|“It was Arnold van Gennep, a
Dutch anthropologist, who first interpreted these rites for a modern, western
audience almost seventy-five years ago.
It was he who coined the term, rites of passage, and it was he
who pointed out that such rites were the way in which traditional societies
structured life transitions...and he saw that all of these cermonial
occasions were made up of three phases that he called separation, transition,
|In the first phase the
person or the group was separated from the old and familar social context and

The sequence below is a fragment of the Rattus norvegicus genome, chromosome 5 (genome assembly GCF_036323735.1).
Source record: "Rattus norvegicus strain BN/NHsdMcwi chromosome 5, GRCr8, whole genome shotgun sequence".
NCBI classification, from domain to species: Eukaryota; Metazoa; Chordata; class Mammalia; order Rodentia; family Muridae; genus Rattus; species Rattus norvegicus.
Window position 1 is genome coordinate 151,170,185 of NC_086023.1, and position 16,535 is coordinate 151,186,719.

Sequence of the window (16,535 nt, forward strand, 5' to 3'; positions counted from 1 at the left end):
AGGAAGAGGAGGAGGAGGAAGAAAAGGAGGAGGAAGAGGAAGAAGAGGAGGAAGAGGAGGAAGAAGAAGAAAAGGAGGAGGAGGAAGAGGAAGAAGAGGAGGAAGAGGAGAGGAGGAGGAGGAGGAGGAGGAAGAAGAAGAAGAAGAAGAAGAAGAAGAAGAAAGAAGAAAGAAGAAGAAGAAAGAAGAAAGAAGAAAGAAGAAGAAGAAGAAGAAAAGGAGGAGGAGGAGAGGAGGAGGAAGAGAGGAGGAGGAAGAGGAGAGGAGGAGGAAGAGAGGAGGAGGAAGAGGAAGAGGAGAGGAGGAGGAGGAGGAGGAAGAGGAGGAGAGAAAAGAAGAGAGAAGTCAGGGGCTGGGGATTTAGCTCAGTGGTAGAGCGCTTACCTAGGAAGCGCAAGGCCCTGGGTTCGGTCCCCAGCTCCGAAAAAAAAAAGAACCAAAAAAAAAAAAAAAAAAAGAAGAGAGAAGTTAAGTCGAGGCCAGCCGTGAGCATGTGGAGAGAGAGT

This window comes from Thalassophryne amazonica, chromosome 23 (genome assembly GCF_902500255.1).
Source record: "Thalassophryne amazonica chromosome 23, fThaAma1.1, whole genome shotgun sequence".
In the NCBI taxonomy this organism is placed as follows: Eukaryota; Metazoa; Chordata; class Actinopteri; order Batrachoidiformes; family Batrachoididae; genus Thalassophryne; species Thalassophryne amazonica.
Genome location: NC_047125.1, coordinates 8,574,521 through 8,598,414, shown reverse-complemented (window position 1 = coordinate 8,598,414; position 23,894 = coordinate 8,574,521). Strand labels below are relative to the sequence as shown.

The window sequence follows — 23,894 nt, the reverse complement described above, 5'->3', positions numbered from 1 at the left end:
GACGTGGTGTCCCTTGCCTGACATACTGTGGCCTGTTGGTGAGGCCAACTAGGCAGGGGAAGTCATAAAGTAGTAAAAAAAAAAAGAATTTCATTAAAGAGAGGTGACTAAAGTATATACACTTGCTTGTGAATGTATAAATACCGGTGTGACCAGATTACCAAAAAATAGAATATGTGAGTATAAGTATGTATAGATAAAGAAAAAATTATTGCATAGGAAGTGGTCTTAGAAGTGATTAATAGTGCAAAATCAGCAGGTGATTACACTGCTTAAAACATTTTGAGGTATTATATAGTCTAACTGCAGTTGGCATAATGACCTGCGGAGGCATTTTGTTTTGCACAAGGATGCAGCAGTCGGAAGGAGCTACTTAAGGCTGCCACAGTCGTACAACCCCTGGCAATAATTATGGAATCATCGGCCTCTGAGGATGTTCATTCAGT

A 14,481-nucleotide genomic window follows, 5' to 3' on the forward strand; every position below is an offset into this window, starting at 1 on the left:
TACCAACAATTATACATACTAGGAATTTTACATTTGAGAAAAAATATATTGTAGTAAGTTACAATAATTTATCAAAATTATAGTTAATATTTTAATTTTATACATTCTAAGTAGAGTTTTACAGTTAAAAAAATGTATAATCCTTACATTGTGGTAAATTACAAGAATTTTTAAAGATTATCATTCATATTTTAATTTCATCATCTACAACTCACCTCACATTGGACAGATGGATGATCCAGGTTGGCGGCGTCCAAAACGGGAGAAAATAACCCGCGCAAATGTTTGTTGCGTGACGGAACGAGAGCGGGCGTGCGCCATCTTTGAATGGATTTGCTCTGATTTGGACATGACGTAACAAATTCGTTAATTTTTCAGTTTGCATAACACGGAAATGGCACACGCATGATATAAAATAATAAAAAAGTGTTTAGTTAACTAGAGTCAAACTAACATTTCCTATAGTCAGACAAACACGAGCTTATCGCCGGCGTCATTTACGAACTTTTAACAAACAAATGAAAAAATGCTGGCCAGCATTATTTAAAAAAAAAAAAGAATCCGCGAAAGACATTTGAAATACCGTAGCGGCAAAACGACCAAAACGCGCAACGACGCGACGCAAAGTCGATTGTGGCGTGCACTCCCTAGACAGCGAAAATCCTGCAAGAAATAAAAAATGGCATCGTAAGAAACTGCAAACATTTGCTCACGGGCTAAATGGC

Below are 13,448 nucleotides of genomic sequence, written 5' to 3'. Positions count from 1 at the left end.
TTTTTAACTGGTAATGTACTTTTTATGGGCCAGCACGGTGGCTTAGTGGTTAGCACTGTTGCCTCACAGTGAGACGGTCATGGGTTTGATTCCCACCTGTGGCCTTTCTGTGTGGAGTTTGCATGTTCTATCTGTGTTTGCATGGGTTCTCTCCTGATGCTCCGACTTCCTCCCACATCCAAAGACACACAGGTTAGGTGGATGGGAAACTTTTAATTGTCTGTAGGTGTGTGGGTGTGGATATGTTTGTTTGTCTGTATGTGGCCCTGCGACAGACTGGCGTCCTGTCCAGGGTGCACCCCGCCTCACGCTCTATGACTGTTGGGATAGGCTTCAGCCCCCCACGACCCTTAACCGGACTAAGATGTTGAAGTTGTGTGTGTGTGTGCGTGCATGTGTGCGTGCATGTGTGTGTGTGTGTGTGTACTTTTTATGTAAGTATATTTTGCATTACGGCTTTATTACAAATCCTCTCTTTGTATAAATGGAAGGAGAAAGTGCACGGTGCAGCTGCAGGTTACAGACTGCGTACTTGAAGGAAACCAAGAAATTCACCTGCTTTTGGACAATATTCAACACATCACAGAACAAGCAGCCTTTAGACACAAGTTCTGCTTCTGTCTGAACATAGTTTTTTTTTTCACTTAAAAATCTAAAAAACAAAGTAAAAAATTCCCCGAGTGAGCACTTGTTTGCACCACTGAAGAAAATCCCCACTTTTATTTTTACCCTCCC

was put through a symbolic death experience.
Then came a time in isolation in what van Gennup called the “neutral zone,”
a no man’s land between the old way of being and the new. Finally, when the intended inner changes
had taken place, the person or group was brought back and reintegrated into
the social order on a new basis.
Although some rituals emphasized one phase and minimized another, all
passage rites revealed this three-phase form to a remarkable extent.”
|- Bridges, B. (?) pp.86-7